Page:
This is a joint piece I co-wrote with Felix Morgan, Senior Strategist & Innovation lead at our Partner, Livity, following our youth influencer event #UseYourInfluence on March 8th 2017.
With more and more channels, brands, and people bombarding us permanently, attention has become our dearest currency. Banner blindness, ad blockers, CTR fails are all down to the same circumstance.
Consumers of all ages treat their time and their attention as premium currency and if they are – consciously or unconsciously – willing to spend it on your story you win. UK audiences now switch channels 150 times a day and check their phone 21 times an hour. And yet an unbelievably small number of people now cause about 90% of the impact on conversations (across pretty much any metric), so there’s a huge opportunity to be had if we can identify and leverage those voices.
Given Livity’s focus on young people, influencer marketing is even more important for them. While young people have all the same macro drivers for dependence on influencers, they also have some more personal drivers – young people are still working out their identity and their views of the world, so they’re always looking to find guidance from people like them. At our joint breakfast event Use Your Influence two weeks ago, we looked at the changing nature of the influencer landscape, the most common problems brands face when it comes to working with influencers, and the best ways to create effective influencer strategies, whatever your brand or budget. We were also lucky enough to be joined by Dottie James who has built up a following of almost 200k followers on YouTube and works with brands such as Pepsi and Google.
Through our partnership with Livity we found that the same challenges kept cropping up for both clients and micro-influencers, many of whom could relate to bad experiences of working with brands in the past. Here are the three basic big mistakes that brands still make when it comes to working with influencers:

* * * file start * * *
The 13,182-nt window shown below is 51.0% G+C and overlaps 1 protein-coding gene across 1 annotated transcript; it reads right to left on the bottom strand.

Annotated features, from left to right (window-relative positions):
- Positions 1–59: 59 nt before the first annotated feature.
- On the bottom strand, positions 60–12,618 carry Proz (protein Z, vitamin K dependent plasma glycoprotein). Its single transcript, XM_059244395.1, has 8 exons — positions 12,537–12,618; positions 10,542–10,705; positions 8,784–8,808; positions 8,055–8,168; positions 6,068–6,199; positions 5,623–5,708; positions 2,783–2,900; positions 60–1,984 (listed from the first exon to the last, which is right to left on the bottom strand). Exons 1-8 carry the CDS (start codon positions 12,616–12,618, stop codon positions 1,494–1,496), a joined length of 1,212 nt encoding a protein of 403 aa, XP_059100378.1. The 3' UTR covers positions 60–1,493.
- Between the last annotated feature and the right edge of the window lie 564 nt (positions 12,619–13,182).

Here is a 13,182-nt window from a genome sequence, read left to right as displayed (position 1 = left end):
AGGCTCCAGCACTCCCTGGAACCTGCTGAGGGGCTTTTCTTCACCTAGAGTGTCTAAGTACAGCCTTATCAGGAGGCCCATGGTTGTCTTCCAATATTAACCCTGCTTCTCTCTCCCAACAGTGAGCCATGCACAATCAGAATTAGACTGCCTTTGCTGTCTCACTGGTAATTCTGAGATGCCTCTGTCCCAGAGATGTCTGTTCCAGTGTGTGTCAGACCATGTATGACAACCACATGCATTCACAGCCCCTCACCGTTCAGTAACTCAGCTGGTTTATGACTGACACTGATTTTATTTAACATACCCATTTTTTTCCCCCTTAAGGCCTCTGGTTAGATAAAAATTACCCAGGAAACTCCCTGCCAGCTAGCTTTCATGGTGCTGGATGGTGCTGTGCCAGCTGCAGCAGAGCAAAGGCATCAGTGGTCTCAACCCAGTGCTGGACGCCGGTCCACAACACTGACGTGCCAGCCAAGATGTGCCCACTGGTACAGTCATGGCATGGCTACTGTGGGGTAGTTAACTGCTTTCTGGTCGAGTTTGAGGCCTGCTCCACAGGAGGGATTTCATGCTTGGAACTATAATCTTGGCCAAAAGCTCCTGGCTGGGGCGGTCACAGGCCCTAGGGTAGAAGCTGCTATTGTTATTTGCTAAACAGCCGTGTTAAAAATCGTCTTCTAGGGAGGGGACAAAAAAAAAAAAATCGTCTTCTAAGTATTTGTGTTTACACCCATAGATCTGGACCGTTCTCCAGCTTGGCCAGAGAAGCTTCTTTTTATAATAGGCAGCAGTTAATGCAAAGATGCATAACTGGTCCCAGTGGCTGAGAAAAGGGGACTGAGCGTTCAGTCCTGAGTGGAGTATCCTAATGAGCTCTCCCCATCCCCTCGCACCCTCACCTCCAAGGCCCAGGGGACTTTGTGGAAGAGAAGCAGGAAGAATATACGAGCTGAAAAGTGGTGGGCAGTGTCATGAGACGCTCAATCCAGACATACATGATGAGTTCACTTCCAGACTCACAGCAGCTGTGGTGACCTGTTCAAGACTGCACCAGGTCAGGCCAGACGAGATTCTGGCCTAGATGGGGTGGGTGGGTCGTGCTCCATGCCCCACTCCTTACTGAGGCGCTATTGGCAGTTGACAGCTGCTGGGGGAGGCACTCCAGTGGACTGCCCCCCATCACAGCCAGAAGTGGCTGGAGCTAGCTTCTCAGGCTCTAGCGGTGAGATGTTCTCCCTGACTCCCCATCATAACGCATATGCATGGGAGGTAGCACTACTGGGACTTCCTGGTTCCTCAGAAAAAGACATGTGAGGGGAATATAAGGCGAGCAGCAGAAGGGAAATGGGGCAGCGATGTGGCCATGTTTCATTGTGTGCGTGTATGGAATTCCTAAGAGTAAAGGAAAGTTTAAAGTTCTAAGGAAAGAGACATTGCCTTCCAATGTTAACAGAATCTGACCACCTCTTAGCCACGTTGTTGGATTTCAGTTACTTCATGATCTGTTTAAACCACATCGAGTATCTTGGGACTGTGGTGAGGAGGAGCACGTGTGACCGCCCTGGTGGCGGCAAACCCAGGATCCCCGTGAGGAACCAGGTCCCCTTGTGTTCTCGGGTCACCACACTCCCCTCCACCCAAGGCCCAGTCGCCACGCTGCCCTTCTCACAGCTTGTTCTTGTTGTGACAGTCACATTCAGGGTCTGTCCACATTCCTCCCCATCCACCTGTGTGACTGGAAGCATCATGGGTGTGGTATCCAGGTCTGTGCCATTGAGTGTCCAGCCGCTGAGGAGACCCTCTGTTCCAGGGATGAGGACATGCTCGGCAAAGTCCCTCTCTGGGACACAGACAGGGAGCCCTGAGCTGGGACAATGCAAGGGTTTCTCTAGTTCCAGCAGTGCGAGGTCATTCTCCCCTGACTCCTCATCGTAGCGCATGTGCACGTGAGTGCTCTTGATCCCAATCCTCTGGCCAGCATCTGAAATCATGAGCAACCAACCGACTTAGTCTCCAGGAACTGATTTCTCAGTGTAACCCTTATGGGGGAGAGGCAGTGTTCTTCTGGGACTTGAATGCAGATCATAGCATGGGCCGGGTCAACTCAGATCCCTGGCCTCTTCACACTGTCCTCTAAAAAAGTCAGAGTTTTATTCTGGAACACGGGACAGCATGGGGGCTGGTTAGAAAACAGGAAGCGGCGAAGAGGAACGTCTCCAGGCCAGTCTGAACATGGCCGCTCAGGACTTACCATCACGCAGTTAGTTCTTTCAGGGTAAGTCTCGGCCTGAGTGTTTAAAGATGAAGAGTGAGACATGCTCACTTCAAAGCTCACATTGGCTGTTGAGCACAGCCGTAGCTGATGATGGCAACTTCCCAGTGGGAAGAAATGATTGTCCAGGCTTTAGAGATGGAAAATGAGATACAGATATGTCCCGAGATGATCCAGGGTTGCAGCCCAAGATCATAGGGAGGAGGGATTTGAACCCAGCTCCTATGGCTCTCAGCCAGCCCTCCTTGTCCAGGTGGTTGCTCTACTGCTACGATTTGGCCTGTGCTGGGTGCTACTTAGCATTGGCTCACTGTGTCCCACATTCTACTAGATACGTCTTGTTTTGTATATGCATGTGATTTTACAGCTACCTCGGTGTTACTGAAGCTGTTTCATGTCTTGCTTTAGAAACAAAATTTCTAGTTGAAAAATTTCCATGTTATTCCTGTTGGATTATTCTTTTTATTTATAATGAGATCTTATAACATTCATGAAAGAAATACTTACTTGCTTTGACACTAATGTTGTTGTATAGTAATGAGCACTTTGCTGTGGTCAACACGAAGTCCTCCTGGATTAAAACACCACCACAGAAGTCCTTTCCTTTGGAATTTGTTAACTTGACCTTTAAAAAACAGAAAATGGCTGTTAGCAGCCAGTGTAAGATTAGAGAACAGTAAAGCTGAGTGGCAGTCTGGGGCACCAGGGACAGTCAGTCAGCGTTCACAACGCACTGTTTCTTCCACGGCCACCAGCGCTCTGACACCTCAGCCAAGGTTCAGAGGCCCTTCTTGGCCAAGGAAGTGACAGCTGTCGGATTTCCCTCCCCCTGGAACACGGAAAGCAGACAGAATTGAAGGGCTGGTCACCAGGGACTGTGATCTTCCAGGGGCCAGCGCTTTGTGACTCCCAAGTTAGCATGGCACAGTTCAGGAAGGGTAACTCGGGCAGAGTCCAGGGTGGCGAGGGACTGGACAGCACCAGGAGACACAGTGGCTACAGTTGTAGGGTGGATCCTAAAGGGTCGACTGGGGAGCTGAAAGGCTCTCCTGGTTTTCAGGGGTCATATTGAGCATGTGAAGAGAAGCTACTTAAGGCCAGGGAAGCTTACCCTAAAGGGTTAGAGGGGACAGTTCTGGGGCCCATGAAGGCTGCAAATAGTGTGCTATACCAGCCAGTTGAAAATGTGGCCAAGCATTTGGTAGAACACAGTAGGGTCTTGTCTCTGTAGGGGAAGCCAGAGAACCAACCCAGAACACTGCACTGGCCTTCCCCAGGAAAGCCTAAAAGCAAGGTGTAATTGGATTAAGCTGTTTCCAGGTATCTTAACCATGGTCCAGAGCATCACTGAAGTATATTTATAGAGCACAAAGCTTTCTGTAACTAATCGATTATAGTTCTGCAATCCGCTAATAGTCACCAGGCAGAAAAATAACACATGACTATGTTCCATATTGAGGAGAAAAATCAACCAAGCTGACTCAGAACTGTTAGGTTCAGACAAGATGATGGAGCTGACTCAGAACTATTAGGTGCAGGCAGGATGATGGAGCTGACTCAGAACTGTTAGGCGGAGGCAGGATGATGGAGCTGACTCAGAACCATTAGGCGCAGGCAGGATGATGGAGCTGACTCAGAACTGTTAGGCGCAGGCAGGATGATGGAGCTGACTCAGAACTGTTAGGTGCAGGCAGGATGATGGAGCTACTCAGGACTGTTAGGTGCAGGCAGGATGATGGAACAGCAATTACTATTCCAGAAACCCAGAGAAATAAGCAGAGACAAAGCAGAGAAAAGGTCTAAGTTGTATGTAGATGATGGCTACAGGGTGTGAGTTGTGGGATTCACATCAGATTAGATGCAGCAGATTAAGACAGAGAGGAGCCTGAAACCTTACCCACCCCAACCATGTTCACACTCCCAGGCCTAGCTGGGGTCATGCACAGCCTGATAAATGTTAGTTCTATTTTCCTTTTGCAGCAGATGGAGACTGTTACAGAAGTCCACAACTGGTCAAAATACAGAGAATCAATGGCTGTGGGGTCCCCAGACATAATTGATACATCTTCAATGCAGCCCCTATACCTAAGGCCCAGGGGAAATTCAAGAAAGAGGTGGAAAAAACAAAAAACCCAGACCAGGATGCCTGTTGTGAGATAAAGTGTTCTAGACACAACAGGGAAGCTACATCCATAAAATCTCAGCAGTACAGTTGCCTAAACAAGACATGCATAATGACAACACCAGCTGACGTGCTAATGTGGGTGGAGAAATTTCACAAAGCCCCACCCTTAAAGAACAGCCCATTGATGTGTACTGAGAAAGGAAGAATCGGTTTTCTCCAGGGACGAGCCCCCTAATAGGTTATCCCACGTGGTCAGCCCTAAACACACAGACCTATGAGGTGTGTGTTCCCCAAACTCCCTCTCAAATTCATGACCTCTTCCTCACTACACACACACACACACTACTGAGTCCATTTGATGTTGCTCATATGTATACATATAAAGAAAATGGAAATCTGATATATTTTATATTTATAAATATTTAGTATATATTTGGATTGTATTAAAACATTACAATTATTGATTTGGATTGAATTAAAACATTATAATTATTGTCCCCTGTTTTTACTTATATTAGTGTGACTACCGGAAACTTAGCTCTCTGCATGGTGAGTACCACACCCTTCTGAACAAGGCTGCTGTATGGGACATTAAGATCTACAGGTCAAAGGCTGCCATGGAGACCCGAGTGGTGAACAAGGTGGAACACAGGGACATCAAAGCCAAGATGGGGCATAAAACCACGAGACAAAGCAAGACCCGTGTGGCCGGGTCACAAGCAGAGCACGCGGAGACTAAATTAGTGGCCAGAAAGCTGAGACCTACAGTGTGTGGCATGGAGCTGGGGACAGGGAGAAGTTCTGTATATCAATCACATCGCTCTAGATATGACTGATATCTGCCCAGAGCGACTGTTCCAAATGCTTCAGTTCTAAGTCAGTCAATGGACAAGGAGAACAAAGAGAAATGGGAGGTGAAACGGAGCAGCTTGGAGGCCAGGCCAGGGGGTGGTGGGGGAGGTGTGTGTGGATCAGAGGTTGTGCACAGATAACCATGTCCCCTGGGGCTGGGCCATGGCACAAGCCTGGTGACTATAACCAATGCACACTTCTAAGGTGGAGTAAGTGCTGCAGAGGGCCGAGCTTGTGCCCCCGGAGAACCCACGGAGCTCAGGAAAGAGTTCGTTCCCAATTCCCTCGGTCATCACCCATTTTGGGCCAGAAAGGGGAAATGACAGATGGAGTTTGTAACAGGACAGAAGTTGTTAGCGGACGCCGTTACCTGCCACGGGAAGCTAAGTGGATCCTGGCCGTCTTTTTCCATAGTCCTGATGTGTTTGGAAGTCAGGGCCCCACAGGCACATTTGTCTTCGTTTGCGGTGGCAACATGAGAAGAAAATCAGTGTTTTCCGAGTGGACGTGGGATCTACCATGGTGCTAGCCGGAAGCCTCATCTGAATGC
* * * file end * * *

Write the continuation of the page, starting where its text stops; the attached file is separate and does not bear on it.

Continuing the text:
1. Reach is no longer the starting point
It can be very tempting early in your comms planning process to see reach as the most important thing to look for when picking influencers but there is a tonne of evidence indicating this is no longer true. A recent study by Markerly showed that, as an influencer’s reach increases, engagement with their content decreases, and is down to an inverse relationship between reach and accessibility. Some of these influencers earn millions of dollars and are on the cover of every magazine. They’re driving supercars and buying mansions, making it very difficult for your average young person to relate to them at all. This decrease in accessibility makes them far less influential with their audience, and it’s something influencers themselves are constantly battling with. In 2017, you need to focus a lot more on getting the balance right between three core components of influence: reach, authority and accessibility.
2. Social APIs and real world influence tell different stories